What to Do When a Tunnel CollapsesIn May, 2013 PT Freeport Indonesia stopped mining at all of their locations after a tunnel’s roof collapsed.  Reports indicate ten people managed to escape the Grasberg mine, five were killed instantly, and 23 others were trapped inside.  Despite rescue efforts, a total of 28 people were killed when the underground training facility tunnel collapsed. PT Freeport Indonesia is an Indonesian company owned by Freeport-McMoRan Copper & Gold and the Government of Indonesia.  The event is still being reviewed by the Indonesian government.

The construction of, and working within, underground tunnels, shafts, chambers, and passageways requires personnel to work under many hazards, including:

  • reduced light and ventilation conditions;
  • difficult or limited access and egress;
  • exposure to air contaminants; and
  • exposure to fire/flooding/explosion hazards.

Tunnels are generally grouped into four broad categories; depending on the material, workers are subjected to very different working environments:

  • hard rock (e.g., granite, quartz);
  • soft rock (e.g., clay, shale, chalk, and friable sandstone);
  • soft ground (soil and weak rock); and
  • subaqueous.

To keep personnel safe in these widely different environments, there are laws and regulations that companies must follow to better ensure safety.  Additionally there are industry codes, standards, guidelines and best practices.  Finally, there are company-specific, as well as mine site-specific, policies and procedures used to help keep workers safe.  However, for these requirements to be effective, the following organisational elements need to be in-place and functional:

  • leadership (a commitment from managers and front-line supervisors to keep workers safe);
  • training (personnel need to understand the hazards and what will keep them safe);
  • consequence management (a system in place to ensure workers follow requirements);
  • communication (communicate what’s working and what isn’t working to keep workers safe); and
  • continuous improvement (a system that methodically improves ways to keep workers safe)

Technology is also playing a significant role in the prevention and handling of mining accidents.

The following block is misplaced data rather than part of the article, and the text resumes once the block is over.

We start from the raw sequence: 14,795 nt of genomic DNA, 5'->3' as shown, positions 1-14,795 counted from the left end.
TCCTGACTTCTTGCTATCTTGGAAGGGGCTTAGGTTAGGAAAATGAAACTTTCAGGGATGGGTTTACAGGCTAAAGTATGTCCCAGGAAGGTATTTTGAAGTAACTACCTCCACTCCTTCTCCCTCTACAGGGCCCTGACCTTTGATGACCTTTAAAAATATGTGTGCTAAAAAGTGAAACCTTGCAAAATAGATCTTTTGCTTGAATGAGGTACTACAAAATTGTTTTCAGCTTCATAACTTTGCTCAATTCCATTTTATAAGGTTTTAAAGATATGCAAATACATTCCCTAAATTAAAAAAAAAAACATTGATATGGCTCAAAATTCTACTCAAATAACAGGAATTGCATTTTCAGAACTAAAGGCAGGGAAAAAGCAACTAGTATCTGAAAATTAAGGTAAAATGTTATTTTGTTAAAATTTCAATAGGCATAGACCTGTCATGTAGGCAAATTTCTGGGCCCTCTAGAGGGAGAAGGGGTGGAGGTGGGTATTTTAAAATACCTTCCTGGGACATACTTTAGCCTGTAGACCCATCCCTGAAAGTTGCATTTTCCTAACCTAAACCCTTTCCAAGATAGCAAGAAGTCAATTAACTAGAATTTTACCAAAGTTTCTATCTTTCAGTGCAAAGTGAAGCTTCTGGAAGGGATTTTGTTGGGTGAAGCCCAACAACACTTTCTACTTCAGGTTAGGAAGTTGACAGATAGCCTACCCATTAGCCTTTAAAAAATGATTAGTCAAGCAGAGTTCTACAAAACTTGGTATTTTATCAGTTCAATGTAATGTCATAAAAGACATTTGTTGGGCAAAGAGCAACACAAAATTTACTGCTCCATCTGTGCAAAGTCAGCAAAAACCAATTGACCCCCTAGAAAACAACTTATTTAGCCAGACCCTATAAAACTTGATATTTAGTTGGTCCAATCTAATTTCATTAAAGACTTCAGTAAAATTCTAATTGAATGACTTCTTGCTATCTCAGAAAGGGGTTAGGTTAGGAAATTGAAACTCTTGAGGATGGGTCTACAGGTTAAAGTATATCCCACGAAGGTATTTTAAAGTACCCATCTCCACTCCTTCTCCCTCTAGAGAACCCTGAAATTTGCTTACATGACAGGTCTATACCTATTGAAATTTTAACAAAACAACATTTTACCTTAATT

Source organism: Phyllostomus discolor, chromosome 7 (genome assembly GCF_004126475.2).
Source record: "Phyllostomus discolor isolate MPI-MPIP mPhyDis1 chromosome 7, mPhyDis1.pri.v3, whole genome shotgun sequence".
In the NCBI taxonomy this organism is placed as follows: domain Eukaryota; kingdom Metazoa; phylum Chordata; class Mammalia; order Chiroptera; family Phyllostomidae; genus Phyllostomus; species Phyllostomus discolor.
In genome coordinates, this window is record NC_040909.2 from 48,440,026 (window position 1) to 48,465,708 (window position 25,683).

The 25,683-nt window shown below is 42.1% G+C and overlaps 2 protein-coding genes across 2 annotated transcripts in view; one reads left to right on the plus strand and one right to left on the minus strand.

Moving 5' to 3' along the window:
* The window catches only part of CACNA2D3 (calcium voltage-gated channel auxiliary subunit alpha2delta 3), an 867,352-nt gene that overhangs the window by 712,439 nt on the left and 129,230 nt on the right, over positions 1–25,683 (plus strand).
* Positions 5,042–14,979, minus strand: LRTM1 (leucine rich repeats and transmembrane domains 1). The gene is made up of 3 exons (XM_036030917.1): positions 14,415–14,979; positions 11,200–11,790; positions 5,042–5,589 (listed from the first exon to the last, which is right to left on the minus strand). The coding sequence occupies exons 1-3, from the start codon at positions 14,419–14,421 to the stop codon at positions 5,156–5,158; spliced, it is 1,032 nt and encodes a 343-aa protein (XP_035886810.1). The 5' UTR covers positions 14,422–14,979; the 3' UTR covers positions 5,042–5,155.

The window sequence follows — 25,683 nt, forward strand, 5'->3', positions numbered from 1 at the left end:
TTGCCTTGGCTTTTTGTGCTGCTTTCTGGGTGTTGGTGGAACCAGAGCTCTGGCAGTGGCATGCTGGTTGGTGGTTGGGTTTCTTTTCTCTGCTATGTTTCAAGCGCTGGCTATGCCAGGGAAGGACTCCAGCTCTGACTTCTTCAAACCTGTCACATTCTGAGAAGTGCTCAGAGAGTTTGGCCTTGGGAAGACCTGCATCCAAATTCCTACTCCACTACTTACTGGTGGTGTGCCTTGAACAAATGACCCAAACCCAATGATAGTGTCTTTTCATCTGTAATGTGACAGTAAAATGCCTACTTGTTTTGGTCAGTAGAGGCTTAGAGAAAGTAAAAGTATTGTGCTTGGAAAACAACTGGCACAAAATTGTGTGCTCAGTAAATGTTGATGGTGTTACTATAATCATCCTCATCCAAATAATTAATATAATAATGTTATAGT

There are many technnology suppliers who have chosen to focus on the development and deployment of mining safety applications.  These technologies range from various communication solutions to proximity detection warnings to automated corrective actions.  While legislation has come a long way since the early days of mining, progressive technology suppliers and mining companies themselves are also leading the way to ensure safe mining practices.

At the forefront of safety technologies in hard rock, underground mines is Newtrax Technologies.  Newtrax has developed a sophisticated real-time communications network that operates completely wirelessly – i.e. no wires for communications and no wires for power.  This feature makes the system easy to deploy all the way to the working mine face.  Combine that with safety-focused application development, and you have a system that can perform in ways other solutions are simply unable to do at this time, such as:

  • Tracking and monitoring the health of equipment and personnel throughout the mine;
  • Allowing workers to initiate emergency or panic alarms from their cap lamp;
  • Providing man-down warnings if a worker has fallen unconscious and cannot call for help;
  • Restoring two-way connectivity from another level to trapped miners due to falls of ground;
  • Instantaneously notifying workers of a mine-wide evacuation, including confirmation that the message has been received.

These are just a few of the ways that Newtrax Technologies is working to improve the safety of miners in the event of a tunnel collapse or mining accident.  They are also working diligently, together with their partner technology companies, to not just support mine personnel after an accident has taken place, but to also help provide early warning signs as to when dangers of a fall of ground or explosion may be present.

Coupling the Newtrax system with geotechnical instruments from Mine Design Technologies (MDT) and gas detection sensors from Conspec Controls creates a complete real-time technology solution designed to monitor the health of a mining operation, including: ground movement, gas detection and environmental monitoring.  The sensors keep track of the mine’s health, and the communication backbone makes sure the right people know about it when it matters.

If you’re interested in exploring how applications from Newtrax, MDT or Conspec might be put to use at your mining operation in Africa or Europe, please contact Ramjack Technology Solutions.  As the implementation partner of all three of these leading organisations, we would be happy to support your transition to safer operations.